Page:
Figure 1 shows the role of oxidative stress and blood vessels in the progression of AMD.5
Geographic Atrophy Illustrations
Figure 1: Courtesy of Ruan et al.
Conversely, patients with intermediate AMD are usually more symptomatic and start to have some distortion in the central vision. This stage is characterized by many medium-sized drusen, one large drusen, or GA not extending into the foveal center.1,6
Patients with early AMD, and especially those at later stages of AMD, may start to show compromised reading ability, require brighter lighting, and have difficulty with contrast sensitivity and dark adaptation.4 I routinely ask patients about these symptoms and use these as subtle symptoms of progression in my advanced dry AMD patients.

Current treatments for wet AMD

For wet AMD, anti-vascular endothelial growth factor (VEGF) injections, such as Avastin (bevacizumab), Lucentis (ranibizumab), Eylea (aflibercept), and, more recently, combined anti-VEGF and anti-ang2 injection Vabysmo (faricimab), were groundbreaking therapies. Since their arrival, these treatments have since become the standard of care, with the ability to not only preserve vision in wet AMD but even reverse vision loss in many cases.
While the same revolution in treatment appears on the horizon for geographic atrophy, the current treatments involve mostly decreasing modifiable risk factors, such as smoking cessation, reduction of UV exposure through the use of sunglasses, weight loss, incorporating a diet high in dark green leafy vegetables, and supplements containing certain vitamins and antioxidants identified by the AREDS and AREDS2 studies.1,2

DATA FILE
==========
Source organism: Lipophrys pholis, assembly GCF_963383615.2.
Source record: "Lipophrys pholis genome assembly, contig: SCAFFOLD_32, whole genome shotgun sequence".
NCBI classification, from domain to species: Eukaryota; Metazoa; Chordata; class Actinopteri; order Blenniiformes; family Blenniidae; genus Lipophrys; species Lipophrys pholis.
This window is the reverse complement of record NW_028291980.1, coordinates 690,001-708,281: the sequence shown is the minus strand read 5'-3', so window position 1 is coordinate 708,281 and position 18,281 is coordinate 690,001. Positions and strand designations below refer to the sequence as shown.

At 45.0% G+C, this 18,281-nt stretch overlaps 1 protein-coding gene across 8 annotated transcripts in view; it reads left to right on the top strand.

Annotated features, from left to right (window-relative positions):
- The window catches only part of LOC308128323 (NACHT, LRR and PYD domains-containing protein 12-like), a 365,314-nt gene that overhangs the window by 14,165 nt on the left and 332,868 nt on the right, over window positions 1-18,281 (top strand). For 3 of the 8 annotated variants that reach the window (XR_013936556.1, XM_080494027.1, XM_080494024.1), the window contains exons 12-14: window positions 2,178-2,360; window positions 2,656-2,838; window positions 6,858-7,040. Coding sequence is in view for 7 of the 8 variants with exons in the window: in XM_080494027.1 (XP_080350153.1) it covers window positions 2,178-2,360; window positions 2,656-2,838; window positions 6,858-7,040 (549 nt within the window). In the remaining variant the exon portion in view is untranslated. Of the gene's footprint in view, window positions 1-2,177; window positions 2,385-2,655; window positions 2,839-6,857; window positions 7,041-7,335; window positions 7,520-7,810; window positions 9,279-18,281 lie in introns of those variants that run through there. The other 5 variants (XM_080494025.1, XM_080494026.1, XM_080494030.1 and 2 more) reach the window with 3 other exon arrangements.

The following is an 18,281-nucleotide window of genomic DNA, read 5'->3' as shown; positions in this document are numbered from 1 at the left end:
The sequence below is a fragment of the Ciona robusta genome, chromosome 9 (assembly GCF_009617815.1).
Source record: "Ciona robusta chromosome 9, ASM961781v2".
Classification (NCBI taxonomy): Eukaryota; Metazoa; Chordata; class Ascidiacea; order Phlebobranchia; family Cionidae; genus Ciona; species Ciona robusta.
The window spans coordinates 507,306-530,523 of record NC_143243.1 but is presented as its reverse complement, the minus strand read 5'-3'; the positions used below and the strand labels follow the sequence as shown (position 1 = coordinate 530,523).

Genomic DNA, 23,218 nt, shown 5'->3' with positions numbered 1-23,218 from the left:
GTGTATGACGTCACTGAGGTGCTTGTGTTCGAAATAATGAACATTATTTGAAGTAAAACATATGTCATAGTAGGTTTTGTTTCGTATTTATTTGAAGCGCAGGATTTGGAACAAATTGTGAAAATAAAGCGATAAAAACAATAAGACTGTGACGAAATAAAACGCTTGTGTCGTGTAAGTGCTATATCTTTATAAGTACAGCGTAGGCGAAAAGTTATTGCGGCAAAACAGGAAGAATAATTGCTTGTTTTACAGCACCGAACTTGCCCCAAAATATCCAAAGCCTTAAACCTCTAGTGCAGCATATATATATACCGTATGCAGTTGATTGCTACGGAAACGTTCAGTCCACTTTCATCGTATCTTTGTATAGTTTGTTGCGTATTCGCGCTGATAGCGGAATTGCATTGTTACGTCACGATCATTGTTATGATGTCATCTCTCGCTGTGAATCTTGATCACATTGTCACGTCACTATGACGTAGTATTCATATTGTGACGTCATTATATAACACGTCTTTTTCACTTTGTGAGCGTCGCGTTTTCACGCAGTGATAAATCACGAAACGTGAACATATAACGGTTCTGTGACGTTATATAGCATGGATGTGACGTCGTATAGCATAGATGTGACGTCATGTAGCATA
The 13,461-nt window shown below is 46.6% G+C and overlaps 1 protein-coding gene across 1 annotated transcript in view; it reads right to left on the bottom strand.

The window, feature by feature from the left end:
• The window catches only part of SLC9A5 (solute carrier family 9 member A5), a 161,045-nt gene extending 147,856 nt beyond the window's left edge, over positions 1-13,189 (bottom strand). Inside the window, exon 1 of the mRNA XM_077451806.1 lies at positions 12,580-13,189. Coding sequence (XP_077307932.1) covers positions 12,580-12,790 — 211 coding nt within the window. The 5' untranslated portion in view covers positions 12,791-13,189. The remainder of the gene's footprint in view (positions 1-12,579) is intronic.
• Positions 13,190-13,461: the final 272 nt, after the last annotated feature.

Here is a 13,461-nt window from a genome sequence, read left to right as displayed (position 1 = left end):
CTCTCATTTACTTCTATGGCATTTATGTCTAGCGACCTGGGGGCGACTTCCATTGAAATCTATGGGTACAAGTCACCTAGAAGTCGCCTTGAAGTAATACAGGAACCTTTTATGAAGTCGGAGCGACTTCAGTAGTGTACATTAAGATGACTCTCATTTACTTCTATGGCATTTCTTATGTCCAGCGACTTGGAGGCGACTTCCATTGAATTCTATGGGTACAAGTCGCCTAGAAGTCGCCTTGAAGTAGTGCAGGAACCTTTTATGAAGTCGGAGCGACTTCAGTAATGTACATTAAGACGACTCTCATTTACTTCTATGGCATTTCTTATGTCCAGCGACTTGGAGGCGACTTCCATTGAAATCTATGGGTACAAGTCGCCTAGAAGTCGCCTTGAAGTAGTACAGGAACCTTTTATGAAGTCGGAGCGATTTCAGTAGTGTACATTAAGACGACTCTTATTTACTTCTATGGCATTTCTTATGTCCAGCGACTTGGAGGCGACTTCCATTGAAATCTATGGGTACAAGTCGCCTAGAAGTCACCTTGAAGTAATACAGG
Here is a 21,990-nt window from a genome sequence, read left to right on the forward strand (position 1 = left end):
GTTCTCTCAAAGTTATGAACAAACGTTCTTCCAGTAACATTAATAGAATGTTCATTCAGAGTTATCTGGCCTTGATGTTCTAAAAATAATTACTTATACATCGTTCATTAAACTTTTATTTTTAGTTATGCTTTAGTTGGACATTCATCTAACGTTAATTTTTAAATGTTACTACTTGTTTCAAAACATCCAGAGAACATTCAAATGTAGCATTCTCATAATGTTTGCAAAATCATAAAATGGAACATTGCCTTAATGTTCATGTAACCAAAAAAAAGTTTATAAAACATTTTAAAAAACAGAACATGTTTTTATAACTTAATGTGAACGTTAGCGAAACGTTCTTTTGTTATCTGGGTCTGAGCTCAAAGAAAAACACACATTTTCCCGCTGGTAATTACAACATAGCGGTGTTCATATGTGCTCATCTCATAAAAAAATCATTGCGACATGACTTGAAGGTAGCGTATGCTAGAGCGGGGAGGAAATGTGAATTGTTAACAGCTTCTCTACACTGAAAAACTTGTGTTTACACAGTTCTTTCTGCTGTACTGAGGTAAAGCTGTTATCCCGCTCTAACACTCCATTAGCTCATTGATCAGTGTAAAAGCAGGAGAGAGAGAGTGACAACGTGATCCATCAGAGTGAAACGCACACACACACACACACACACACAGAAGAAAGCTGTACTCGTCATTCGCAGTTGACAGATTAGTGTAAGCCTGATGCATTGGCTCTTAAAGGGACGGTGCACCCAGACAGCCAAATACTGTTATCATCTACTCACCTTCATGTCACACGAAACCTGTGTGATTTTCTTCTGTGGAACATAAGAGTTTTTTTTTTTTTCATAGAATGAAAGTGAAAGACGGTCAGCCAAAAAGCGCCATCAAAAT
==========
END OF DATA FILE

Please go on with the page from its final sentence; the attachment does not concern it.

A closer look at the AREDS and AREDS2 studies

The AREDS study, published in 2001, studied over 4,000 patients and found that the estimated 5-year probability of progression from intermediate to advanced AMD was 28% for the placebo group and 20% for patients who took antioxidants plus zinc, resulting in a 25% risk reduction in progression.1,7
Figure 2 is a graphical representation of the results from the AREDS study.7
AREDS Study Results Graph
Figure 2: Courtesy of Dennis Ruskin, OD
The AREDS2 study, published in 2013, showed that replacing beta-carotene with lutein and zeaxanthin maintained the risk reduction in the progression of AMD.8 This revised formula included a combination of vitamin C 500mg, vitamin E 400 IU, copper 2mg, zinc 80mg, lutein 10mg, and zeaxanthin 2mg.2,7,8,9,10
As a side note, the original AREDS formula, which had included beta-carotene, was found to have an increased risk of lung cancer in smokers. This was not found to be the case in the newer formula without beta-carotene.8
While the data are significant, nonetheless, we know that this 25% risk reduction is not adequate enough to preserve all of our patients’ vision. Despite our best current efforts, the majority of patients continue to progress as they get older.